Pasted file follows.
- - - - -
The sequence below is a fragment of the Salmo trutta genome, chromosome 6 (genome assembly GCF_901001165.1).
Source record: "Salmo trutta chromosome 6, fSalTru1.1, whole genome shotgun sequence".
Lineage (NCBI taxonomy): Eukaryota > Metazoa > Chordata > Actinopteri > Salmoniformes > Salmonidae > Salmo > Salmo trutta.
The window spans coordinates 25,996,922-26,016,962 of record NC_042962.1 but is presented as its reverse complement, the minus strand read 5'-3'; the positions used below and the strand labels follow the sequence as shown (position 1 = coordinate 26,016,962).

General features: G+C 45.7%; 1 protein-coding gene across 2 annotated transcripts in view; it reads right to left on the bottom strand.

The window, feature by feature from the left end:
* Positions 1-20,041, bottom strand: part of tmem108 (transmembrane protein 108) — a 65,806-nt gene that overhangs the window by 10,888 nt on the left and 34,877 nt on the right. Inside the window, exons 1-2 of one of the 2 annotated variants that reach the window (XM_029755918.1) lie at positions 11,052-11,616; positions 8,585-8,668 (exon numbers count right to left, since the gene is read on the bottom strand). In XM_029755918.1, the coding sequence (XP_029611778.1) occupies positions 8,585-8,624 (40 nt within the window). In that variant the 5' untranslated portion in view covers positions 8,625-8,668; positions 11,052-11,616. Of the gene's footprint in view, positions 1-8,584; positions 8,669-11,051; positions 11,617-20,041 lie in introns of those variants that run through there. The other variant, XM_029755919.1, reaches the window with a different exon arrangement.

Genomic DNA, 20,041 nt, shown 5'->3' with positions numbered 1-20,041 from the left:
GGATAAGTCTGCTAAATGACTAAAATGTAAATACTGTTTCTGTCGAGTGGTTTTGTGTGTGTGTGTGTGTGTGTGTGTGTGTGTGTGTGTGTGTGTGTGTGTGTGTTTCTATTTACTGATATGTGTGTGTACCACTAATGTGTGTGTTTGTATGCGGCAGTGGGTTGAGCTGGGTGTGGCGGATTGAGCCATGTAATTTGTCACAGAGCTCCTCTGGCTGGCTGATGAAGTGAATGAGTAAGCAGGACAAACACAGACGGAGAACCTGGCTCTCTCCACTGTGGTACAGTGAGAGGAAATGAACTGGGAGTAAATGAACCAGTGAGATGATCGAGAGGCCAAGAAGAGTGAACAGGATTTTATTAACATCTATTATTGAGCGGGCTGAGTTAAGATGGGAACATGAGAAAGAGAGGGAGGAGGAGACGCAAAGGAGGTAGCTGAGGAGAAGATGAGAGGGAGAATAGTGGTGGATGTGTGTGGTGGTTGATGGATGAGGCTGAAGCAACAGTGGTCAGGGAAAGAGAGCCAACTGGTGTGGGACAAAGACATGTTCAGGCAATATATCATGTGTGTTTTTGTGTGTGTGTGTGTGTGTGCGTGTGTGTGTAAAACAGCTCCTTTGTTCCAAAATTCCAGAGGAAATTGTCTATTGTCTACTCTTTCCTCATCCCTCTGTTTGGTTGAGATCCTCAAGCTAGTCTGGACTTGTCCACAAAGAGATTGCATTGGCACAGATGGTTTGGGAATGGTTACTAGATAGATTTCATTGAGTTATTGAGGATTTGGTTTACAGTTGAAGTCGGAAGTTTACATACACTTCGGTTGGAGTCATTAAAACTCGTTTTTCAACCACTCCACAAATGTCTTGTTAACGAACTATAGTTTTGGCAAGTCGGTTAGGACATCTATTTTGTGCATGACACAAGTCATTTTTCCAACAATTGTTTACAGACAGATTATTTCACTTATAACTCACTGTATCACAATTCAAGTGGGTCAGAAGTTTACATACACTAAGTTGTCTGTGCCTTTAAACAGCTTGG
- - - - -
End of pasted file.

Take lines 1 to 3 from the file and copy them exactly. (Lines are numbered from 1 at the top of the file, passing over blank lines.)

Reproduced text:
The sequence below is a fragment of the Salmo trutta genome, chromosome 6 (genome assembly GCF_901001165.1).
Source record: "Salmo trutta chromosome 6, fSalTru1.1, whole genome shotgun sequence".
Lineage (NCBI taxonomy): Eukaryota > Metazoa > Chordata > Actinopteri > Salmoniformes > Salmonidae > Salmo > Salmo trutta.